Originally published in 1998 as » Daily Drawing Nr. 34

Big mama isn’t quite what comes to mind with this painting … I choose this painting today because I wanted to have something simple and this painting is obliged to Beckmann, too, like yesterday’s painting. Now it is a woman, and she is mature, but it cannot be seen if she is a mother. I guess she is what the Romans called matron (my WordWeb thesaurus/dictionary - highly recommended - says: married woman (usually middle-aged with children) who is staid and dignified).

She certainly is a powerful person, calm and self-reliant. I realize that many of my painted women have rather masculine traits, and she belongs to them. Men on the contrary are often rather soft and feminine, and if it is a couple you can see this very clearly, for example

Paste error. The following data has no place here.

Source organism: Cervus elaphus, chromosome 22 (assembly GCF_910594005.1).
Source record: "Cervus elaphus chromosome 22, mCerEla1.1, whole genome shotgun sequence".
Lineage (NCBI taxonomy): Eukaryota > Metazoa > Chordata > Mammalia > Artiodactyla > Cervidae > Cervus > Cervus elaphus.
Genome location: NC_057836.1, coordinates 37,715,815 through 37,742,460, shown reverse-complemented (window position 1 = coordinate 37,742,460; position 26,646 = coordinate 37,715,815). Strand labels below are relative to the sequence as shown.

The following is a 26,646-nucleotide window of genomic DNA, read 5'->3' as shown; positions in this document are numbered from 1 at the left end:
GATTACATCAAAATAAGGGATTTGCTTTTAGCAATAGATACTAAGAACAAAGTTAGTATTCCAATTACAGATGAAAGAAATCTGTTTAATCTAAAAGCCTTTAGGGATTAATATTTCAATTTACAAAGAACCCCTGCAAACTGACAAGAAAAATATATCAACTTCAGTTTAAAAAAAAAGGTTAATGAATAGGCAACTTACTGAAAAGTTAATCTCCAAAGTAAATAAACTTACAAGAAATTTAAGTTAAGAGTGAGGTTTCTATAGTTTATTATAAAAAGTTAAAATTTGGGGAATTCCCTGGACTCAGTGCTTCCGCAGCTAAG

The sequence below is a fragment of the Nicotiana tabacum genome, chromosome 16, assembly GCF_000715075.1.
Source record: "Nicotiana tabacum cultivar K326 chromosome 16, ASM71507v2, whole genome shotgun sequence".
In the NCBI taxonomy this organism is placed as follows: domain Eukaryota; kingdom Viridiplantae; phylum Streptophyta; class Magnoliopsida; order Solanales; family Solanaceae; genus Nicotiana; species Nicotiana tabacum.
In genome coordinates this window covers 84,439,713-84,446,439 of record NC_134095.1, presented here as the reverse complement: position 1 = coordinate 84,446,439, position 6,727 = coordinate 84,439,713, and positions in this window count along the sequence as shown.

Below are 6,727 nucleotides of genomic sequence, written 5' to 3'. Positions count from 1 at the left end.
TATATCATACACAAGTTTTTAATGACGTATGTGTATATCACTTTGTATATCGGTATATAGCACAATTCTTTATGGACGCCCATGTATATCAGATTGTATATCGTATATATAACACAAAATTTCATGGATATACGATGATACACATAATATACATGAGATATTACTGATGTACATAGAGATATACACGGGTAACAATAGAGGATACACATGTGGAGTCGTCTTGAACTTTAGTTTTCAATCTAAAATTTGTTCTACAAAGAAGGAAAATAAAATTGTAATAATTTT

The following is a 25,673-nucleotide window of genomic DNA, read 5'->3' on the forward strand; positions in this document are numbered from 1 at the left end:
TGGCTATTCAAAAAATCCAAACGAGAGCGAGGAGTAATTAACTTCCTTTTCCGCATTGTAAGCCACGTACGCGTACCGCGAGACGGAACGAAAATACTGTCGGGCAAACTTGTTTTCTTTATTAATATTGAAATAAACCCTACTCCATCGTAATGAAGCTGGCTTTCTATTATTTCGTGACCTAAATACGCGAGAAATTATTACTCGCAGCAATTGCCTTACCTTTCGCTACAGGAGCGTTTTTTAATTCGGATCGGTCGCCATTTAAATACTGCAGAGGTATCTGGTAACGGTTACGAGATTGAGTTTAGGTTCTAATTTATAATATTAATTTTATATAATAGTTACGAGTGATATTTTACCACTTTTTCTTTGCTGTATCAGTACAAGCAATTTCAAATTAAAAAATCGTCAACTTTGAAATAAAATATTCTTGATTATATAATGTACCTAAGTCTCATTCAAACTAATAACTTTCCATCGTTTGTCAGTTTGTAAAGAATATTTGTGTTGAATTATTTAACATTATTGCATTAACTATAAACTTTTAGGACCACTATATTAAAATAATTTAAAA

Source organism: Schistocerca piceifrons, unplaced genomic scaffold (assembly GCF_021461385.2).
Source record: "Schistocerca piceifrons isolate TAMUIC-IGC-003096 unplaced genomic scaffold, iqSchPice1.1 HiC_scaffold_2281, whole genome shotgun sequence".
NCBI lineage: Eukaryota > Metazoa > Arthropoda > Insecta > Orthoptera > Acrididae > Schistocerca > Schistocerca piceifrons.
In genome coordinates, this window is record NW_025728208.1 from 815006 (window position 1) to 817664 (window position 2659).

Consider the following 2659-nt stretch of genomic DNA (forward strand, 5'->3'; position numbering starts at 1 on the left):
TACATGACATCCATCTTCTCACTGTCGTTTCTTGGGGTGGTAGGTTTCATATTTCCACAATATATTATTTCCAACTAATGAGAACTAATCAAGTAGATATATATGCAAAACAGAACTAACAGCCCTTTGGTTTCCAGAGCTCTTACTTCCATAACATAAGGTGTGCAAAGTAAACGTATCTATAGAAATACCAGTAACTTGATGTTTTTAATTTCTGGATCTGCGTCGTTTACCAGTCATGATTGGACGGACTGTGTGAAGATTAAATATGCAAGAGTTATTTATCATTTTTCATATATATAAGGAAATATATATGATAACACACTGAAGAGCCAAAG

So may I guess my conscious personality, my ego is a rather soft, feminine person, whereas my unconscious, intuitive anima is strong, resolute, manly? Is this the way to read a painting?

Beckmann painted some of these powerful women, too, for example Columbine of 1950, the year he died (scan by Mark Harden, click for online-blowup, original St.Louis, MO, Museum, 135*100 cm, 53×39″).

You can feel some fear of women in Beckmann’s paintings which is lacking in mine. There is no essential antagonism between the sexes in my paintings, let alone brutality as in Picasso’s.

If interpreted psychologically, female and male forces exist in every soul and should strive to unite, symbolized in the holy wedding. Indeed, some hints to wedding ceremonies can be found, i.e. in 245 and 226 above, the latter being performed by a veritable goddess.

To given an example of Picasso’s women (he has got plenty and very diverse, so this is just to illustrate the argument above): Woman in an armchair (click for online-blowup, original Kunstsammlung Nordrhein-Westfalen, Dusseldorf, 1941, 81*65 cm, 32*26″).